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Monday, May 2, 2016

Keeping tradition

Thursday, April 24, 2008

Ken Felts Photo by Jody Shackelford
Jody Shackelford

Staff Writer

Ken Felts and family are keeping a longstanding tradition of grinding corn, alive and well in Viola with a mill thought to be nearly 100-years old.

The mill passed from person to person until Ken's father, Dick Felts, received it from the Sherman Family.

"John Sherman had it and gave it to my dad to keep in the family," Felts said. "It's ground a lot of corn."

Felts said the mill ground corn for Viola and the surrounding area around the 1920-30s at a local shop before it was given to the Felts family.

The first thing a person will notice about the mill is the sound. The sputtering chitter chatter serenade of the old tractor just outside the mill shack and the long lumbering belt that breathes life into the mill itself.

Once one's eyes adjust to the light inside the mill shack, you notice the large inverted pyramid shaped hopper feeding the hard corn kernels into the mouth of the grinder, as what looks like sawdust shoots from a wooden spout just below.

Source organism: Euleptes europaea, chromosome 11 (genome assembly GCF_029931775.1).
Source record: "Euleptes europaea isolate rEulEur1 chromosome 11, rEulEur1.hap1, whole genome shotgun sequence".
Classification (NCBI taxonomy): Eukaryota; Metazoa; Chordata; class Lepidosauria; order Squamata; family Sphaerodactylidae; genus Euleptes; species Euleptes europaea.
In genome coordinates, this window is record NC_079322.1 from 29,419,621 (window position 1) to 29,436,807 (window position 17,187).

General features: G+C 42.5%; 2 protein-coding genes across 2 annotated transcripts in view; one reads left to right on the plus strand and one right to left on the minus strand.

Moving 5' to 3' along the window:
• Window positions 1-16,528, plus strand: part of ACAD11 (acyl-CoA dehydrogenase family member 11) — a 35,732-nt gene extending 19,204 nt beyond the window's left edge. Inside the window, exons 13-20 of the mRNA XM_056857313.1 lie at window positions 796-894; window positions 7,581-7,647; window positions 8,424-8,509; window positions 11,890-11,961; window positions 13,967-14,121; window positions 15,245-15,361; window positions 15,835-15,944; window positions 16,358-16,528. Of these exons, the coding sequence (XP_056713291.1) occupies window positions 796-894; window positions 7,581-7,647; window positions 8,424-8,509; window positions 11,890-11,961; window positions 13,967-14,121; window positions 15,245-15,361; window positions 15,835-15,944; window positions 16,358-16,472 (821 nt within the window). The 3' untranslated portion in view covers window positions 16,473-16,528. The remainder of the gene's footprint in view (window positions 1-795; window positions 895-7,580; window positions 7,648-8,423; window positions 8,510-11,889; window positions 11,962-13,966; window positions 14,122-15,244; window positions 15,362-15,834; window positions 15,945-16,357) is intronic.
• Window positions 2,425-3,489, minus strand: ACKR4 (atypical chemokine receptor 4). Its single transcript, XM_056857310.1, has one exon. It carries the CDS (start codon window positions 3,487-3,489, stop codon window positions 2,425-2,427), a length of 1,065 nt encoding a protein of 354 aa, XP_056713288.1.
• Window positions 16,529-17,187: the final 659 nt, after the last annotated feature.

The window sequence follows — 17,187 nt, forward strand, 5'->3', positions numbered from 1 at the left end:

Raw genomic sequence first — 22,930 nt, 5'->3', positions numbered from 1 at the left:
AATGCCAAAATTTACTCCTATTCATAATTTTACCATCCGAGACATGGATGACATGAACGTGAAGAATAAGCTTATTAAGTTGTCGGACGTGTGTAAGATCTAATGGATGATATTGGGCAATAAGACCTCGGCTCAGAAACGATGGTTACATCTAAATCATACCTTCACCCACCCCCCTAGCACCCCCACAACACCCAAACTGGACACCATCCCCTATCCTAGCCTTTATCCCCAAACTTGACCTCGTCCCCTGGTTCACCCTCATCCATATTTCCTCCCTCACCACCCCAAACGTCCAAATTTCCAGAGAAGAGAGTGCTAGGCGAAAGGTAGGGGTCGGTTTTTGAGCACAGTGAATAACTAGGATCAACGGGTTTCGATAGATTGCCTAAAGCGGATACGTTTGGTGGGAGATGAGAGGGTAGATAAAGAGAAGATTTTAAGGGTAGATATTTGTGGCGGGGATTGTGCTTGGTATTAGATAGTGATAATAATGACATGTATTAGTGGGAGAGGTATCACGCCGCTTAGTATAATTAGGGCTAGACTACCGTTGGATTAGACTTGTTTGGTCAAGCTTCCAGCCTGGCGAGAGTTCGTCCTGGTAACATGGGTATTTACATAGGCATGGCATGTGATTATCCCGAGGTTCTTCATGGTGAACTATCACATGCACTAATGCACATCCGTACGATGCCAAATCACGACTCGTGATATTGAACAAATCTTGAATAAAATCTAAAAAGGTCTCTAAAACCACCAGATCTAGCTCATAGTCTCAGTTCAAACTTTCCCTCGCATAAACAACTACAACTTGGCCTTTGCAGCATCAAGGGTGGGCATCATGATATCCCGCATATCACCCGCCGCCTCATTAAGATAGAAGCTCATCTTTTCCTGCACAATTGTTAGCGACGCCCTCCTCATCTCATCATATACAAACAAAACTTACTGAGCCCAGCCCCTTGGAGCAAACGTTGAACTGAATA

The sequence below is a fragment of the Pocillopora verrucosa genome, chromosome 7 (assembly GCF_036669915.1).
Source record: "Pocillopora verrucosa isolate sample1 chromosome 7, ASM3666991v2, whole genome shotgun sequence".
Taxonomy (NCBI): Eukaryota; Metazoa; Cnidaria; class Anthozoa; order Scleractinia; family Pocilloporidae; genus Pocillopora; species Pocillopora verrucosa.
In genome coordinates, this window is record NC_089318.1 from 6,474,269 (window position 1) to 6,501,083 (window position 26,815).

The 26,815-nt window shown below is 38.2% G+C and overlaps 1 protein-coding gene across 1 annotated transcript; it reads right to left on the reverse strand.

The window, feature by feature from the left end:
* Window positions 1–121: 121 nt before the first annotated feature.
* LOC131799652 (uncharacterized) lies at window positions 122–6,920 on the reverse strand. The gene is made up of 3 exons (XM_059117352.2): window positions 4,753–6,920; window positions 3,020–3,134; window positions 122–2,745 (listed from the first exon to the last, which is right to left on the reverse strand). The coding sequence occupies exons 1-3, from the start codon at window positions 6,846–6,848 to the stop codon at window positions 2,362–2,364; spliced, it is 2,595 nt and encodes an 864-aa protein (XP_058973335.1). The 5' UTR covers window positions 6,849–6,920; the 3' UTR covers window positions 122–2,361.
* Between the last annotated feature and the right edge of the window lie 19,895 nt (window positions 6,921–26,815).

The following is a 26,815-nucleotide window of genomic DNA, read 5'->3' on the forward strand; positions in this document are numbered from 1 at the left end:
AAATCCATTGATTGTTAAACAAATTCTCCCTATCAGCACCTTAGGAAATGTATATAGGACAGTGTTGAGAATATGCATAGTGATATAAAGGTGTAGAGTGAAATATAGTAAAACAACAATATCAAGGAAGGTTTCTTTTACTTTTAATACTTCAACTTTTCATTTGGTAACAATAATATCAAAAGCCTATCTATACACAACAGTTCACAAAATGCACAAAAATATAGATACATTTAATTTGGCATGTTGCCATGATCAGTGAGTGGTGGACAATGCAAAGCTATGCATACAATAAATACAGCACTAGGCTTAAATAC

"You put the corn in and the grinder has granite stone burs in it. The corn goes between those and when it comes out you have your corn meal and your waste product that they call the chaff. It falls into a trap and it sifts out the corn meal," Felts explained.

Like fake snow on a Hollywood movie set, the corn meal falls through the screen into a long blue plastic tub on the ground.

The mill has traveled the country with Felts' father but now it rests several yards from his back door.

"We decided to keep it in the family. So, every year about this time we will all get together and grind corn," he said.

The Felts, in just a few days with friends and family, grind nearly 1,000 pounds of corn, Felts said.

Felts said he tried to call Viola School to allow kids to come and witness a piece of history in the present but was told it was too short a notice.

The mill has been a local part of the community for years and Felts said they get most of their corn locally too.

"The biggest part of the corn was grown down between here and Elizabeth by James Holstein," Felts said.

Corn isn't the only food the mill can process. Along with corn the mill will grind several varieties of grain and various types of corn.

"A lot of people just like yellow corn. But for us we like the white corn. It makes a better corn bread. We even have a little bit of red corn," Felts said.

While the Felts don't crank out the corn all year long, they said they hope it is a lifelong activity with friends and family.

"We are glad to pass on the tradition," Felts said.


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